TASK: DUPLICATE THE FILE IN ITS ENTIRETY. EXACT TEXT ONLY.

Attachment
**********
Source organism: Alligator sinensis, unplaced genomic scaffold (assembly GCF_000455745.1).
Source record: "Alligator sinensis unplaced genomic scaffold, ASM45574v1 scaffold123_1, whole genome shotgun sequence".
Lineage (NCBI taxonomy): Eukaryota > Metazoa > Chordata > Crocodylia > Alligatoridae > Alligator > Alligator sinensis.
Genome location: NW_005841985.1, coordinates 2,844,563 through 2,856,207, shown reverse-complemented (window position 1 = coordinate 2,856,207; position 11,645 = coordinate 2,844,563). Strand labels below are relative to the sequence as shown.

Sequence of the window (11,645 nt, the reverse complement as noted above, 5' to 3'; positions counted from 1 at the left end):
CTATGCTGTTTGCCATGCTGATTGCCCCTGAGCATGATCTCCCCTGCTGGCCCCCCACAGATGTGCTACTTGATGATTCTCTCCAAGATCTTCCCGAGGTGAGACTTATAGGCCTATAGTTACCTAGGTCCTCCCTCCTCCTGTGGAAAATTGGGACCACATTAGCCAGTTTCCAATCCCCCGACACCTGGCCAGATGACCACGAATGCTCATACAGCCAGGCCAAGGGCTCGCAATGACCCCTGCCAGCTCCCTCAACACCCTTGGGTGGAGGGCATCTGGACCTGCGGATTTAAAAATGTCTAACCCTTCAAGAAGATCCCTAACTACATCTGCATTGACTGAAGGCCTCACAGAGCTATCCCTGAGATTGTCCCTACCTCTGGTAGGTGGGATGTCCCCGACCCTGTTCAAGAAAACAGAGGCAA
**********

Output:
Source organism: Alligator sinensis, unplaced genomic scaffold (assembly GCF_000455745.1).
Source record: "Alligator sinensis unplaced genomic scaffold, ASM45574v1 scaffold123_1, whole genome shotgun sequence".
Lineage (NCBI taxonomy): Eukaryota > Metazoa > Chordata > Crocodylia > Alligatoridae > Alligator > Alligator sinensis.
Genome location: NW_005841985.1, coordinates 2,844,563 through 2,856,207, shown reverse-complemented (window position 1 = coordinate 2,856,207; position 11,645 = coordinate 2,844,563). Strand labels below are relative to the sequence as shown.

Sequence of the window (11,645 nt, the reverse complement as noted above, 5' to 3'; positions counted from 1 at the left end):
CTATGCTGTTTGCCATGCTGATTGCCCCTGAGCATGATCTCCCCTGCTGGCCCCCCACAGATGTGCTACTTGATGATTCTCTCCAAGATCTTCCCGAGGTGAGACTTATAGGCCTATAGTTACCTAGGTCCTCCCTCCTCCTGTGGAAAATTGGGACCACATTAGCCAGTTTCCAATCCCCCGACACCTGGCCAGATGACCACGAATGCTCATACAGCCAGGCCAAGGGCTCGCAATGACCCCTGCCAGCTCCCTCAACACCCTTGGGTGGAGGGCATCTGGACCTGCGGATTTAAAAATGTCTAACCCTTCAAGAAGATCCCTAACTACATCTGCATTGACTGAAGGCCTCACAGAGCTATCCCTGAGATTGTCCCTACCTCTGGTAGGTGGGATGTCCCCGACCCTGTTCAAGAAAACAGAGGCAA